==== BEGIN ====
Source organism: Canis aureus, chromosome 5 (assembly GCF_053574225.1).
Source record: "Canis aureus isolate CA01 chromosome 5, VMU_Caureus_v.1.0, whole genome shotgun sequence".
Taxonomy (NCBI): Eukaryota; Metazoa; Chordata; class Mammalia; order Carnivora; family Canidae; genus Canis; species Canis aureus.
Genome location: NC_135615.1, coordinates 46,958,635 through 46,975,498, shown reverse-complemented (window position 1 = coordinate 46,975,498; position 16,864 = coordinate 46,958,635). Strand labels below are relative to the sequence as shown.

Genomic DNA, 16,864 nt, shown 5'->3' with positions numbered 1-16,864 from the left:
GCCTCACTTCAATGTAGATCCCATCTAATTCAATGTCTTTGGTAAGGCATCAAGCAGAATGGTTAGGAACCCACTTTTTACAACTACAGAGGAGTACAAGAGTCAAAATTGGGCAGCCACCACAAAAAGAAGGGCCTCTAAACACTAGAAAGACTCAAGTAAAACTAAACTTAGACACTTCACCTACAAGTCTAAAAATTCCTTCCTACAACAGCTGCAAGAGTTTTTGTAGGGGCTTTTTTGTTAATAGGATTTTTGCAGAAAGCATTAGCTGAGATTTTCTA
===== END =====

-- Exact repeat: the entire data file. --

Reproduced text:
Source organism: Canis aureus, chromosome 5 (assembly GCF_053574225.1).
Source record: "Canis aureus isolate CA01 chromosome 5, VMU_Caureus_v.1.0, whole genome shotgun sequence".
Taxonomy (NCBI): Eukaryota; Metazoa; Chordata; class Mammalia; order Carnivora; family Canidae; genus Canis; species Canis aureus.
Genome location: NC_135615.1, coordinates 46,958,635 through 46,975,498, shown reverse-complemented (window position 1 = coordinate 46,975,498; position 16,864 = coordinate 46,958,635). Strand labels below are relative to the sequence as shown.

Genomic DNA, 16,864 nt, shown 5'->3' with positions numbered 1-16,864 from the left:
GCCTCACTTCAATGTAGATCCCATCTAATTCAATGTCTTTGGTAAGGCATCAAGCAGAATGGTTAGGAACCCACTTTTTACAACTACAGAGGAGTACAAGAGTCAAAATTGGGCAGCCACCACAAAAAGAAGGGCCTCTAAACACTAGAAAGACTCAAGTAAAACTAAACTTAGACACTTCACCTACAAGTCTAAAAATTCCTTCCTACAACAGCTGCAAGAGTTTTTGTAGGGGCTTTTTTGTTAATAGGATTTTTGCAGAAAGCATTAGCTGAGATTTTCTA